Lightroom Keyword List

If you have been considering Adobe’s Lightroom or have Lightroom you will probably want to take advantage of the Keyword List that is made available to you. If you are like me, you are probably wondering where to start. Once you figure out where to start you need to figure out where you end it as well. In this post I will review my Keyword List and how I arrived at the list I created.

The first thing to consider is what is important to you. For example I like to identify all my family and friends in my photos. That helps me locate pictures of them very quickly. So I created a high level keyword “People”, and under “People” I create two keyword tags called “Family” and the second called “Friends”. Everyone’s name that I add either appears under “Family” or “Friends”. If they don’t fit into these two categories I just add the name under “People”. For example I have several photos with Desmond Tutu in them. He isn’t family nor a friend so I placed his name under “People”. The format that I use is “Last Name First Name”. Example; “Tutu Desmond”. Just a space separates the last name from the first name. I use the last name first so family members group together.

Places KeywordsThe second keyword I created was “Places”. I like to keep track of where I have been and where the picture was taken. I do this via GEO Tagging and keywords. Under Places I create keywords for each country I have pictures from, and within country I have States, Providences or regions. Typically at the lowest level is the city or possibly a state park. In the photo to the left you will see the high level structure. You can also see that I have a couple of keywords remaining that I created before I put in the final structure I described. It is very easy to get the remaining pictures in the correct keyword list. Since many of my pictures are published to my website via Lightroom it does require me to republish the pictures which Lightroom makes very easy.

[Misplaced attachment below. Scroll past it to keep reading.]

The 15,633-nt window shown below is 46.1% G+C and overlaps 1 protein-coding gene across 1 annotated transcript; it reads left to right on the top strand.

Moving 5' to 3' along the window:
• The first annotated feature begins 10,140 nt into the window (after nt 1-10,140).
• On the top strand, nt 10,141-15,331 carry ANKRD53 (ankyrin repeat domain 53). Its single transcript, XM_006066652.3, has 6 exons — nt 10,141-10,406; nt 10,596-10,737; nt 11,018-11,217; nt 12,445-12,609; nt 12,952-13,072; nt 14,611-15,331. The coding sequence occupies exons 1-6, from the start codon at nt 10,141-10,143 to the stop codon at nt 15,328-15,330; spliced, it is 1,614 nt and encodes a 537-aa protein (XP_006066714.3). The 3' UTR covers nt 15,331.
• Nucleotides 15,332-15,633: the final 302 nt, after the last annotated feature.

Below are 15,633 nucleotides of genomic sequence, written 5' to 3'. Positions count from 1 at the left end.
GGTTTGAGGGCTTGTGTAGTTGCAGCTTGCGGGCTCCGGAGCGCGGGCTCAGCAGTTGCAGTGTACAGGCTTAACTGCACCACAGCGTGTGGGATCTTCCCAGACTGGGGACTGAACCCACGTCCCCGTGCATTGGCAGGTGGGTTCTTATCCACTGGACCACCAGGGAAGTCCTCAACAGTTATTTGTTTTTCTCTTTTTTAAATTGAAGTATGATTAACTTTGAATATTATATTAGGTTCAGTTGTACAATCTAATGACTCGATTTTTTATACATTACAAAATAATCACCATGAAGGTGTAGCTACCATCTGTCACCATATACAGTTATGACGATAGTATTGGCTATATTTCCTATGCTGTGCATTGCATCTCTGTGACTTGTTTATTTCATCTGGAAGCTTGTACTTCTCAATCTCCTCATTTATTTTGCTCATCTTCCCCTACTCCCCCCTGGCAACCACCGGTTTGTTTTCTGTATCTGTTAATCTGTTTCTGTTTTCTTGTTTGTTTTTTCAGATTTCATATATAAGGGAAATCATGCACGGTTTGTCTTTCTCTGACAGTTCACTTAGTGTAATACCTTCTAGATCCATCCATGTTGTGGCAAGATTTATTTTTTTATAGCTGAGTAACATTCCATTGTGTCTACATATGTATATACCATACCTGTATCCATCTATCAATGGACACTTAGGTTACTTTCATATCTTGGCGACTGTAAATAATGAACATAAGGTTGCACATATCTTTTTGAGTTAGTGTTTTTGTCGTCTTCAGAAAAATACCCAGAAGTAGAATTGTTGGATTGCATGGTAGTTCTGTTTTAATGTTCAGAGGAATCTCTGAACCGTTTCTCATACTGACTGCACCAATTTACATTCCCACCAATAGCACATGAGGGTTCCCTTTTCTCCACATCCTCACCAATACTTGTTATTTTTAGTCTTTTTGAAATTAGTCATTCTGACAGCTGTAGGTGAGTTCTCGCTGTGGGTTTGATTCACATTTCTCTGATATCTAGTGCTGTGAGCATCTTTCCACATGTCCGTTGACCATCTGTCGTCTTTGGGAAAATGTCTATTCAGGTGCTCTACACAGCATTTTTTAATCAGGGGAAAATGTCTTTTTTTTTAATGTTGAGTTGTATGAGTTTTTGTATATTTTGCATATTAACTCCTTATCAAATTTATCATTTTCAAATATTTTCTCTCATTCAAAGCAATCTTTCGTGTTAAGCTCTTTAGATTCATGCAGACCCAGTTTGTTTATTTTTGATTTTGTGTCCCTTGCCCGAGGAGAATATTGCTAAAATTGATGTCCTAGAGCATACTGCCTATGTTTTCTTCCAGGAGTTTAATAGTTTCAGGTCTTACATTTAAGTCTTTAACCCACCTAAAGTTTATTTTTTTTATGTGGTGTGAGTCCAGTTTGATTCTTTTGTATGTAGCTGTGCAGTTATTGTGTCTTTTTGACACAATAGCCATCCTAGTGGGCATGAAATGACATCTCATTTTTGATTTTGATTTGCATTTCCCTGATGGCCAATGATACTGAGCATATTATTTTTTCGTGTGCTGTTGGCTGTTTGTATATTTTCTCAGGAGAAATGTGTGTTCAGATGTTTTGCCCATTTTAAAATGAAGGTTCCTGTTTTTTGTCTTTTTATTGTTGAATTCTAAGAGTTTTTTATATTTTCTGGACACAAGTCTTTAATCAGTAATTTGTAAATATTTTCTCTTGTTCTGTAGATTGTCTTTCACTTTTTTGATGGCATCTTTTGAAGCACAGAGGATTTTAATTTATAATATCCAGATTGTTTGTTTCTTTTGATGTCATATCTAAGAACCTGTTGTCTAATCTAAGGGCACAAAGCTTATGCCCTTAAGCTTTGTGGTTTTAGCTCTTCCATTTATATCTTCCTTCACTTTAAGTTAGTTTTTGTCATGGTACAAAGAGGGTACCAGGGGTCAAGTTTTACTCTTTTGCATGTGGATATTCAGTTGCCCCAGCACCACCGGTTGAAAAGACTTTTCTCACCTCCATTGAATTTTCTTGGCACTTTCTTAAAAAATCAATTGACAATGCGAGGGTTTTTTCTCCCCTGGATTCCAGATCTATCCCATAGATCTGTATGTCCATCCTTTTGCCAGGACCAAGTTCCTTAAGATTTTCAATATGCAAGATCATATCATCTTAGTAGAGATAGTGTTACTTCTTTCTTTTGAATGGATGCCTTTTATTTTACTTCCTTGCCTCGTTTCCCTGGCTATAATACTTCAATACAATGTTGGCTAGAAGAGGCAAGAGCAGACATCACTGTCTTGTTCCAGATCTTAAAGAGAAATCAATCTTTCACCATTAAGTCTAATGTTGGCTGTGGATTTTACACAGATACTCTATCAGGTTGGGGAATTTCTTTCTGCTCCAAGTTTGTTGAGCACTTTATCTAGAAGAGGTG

Transportation KeywordA third keyword grouping I created is called “Transportation”. I have created a keyword for everything that I have a picture of including an ox cart. I don’t track information on sedan or coupe, nor do I keep track of motor size. I try to go down to the model level if I know it otherwise I go up a level. The picture on the left shows you a break down on a few of my keywords under “Transportation”. Independent of “Transportation” I have individual keywords for each of the cars I have owned. So I am able to call up every picture I have of my 1964 Chevy Belair. Keyword “1964 Chevy BelAir”.

The other main Keyword List that I have is “Wildlife”. Under wildlife I have Birds, “Bugs and Insects”, Domesticated, Fish, Mammals, and “Reptiles and Amphibians”. Man is not an animal nor would I consider him wildlife. They appear under “People”.

I also have a Keyword List for “Flowers & Plants” but it isn’t as large as the others. Mainly because I don’t know all the names of the various plants and I haven’t decided to take up learning all of that.

I do have a few other smaller Keyword Lists for Season, Weather, Weddings, and Style (landscape, panorama, aerial), Time, Water (Bay, Creek, River, Fountain, Lagoon, etc).

As I mentioned you can take keywords too far, but you need to consider how you might want to locate one of your favorite photos. In my Lightroom catalog I have 39,604 photographs that span over 50 years. I need good keywords to help me locate what I want. After that it is about discipline and adding the keywords to your photographs, or creating new ones.

Please comment below if you want to share your Keyword List strategy.

Get out and see the world, and take a picture while you are at it.

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2 Responses to Lightroom Keyword List

  1. Tim Makins says:

    There are plenty of Keywording Tutorials on my http://www.photo-keywords.com website including an introduction to the tab-indented list format, error-catching, sorting techniques, explanations of hierarchy, and suggestions for making your own keyword lists. Also some quite unique keyword-list sorting and comparison tools, lots of free keyword lists, and my own keyword catalog.

    Regards, Tim Makins – pro-travel photographer at http://www.gnomeplanet.com/

  2. Harold Brown says:

    Thanks for your comment. As an update to the post above, I also make use of the synonyms that I Export when publishing the picture. It can really help cut down on size of the keyword list. For example I have the keywords nested this way: Wildlife=>Reptiles and Amphibians=>Alligator. In the Alligator keyword I have the following synonyms “Alligator mississippiensis, gator”. Every time I select Alligator all the parent keywords and synonyms are published.
    You can bet though that your keyword structure will change over time as you begin to use them in your day-to-day work.

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